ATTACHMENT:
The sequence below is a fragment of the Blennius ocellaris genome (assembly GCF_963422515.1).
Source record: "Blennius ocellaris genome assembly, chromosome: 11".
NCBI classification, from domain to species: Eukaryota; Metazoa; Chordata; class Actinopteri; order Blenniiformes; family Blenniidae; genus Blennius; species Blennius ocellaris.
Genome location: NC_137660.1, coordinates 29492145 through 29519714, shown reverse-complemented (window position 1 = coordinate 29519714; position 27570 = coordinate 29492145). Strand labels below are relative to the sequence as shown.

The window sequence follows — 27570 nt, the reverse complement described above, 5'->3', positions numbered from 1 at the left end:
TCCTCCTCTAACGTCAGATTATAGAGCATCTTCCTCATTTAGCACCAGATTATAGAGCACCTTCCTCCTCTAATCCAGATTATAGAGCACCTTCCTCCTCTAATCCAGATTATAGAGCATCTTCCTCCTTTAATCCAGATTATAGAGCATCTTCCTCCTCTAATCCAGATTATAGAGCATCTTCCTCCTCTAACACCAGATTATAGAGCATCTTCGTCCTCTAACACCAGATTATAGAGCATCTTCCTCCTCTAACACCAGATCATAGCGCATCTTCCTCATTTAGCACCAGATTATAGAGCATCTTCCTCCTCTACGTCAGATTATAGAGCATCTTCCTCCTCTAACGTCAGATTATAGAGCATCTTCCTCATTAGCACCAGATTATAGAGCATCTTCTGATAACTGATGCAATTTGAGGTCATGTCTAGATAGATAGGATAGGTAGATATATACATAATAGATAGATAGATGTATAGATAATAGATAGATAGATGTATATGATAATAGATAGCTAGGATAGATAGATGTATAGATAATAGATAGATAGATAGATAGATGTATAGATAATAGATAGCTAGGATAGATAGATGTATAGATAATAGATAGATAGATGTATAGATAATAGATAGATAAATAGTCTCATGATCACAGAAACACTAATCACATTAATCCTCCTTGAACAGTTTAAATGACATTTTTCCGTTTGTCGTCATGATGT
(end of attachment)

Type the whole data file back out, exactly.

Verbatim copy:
The sequence below is a fragment of the Blennius ocellaris genome (assembly GCF_963422515.1).
Source record: "Blennius ocellaris genome assembly, chromosome: 11".
NCBI classification, from domain to species: Eukaryota; Metazoa; Chordata; class Actinopteri; order Blenniiformes; family Blenniidae; genus Blennius; species Blennius ocellaris.
Genome location: NC_137660.1, coordinates 29492145 through 29519714, shown reverse-complemented (window position 1 = coordinate 29519714; position 27570 = coordinate 29492145). Strand labels below are relative to the sequence as shown.

The window sequence follows — 27570 nt, the reverse complement described above, 5'->3', positions numbered from 1 at the left end:
TCCTCCTCTAACGTCAGATTATAGAGCATCTTCCTCATTTAGCACCAGATTATAGAGCACCTTCCTCCTCTAATCCAGATTATAGAGCACCTTCCTCCTCTAATCCAGATTATAGAGCATCTTCCTCCTTTAATCCAGATTATAGAGCATCTTCCTCCTCTAATCCAGATTATAGAGCATCTTCCTCCTCTAACACCAGATTATAGAGCATCTTCGTCCTCTAACACCAGATTATAGAGCATCTTCCTCCTCTAACACCAGATCATAGCGCATCTTCCTCATTTAGCACCAGATTATAGAGCATCTTCCTCCTCTACGTCAGATTATAGAGCATCTTCCTCCTCTAACGTCAGATTATAGAGCATCTTCCTCATTAGCACCAGATTATAGAGCATCTTCTGATAACTGATGCAATTTGAGGTCATGTCTAGATAGATAGGATAGGTAGATATATACATAATAGATAGATAGATGTATAGATAATAGATAGATAGATGTATATGATAATAGATAGCTAGGATAGATAGATGTATAGATAATAGATAGATAGATAGATAGATGTATAGATAATAGATAGCTAGGATAGATAGATGTATAGATAATAGATAGATAGATGTATAGATAATAGATAGATAAATAGTCTCATGATCACAGAAACACTAATCACATTAATCCTCCTTGAACAGTTTAAATGACATTTTTCCGTTTGTCGTCATGATGT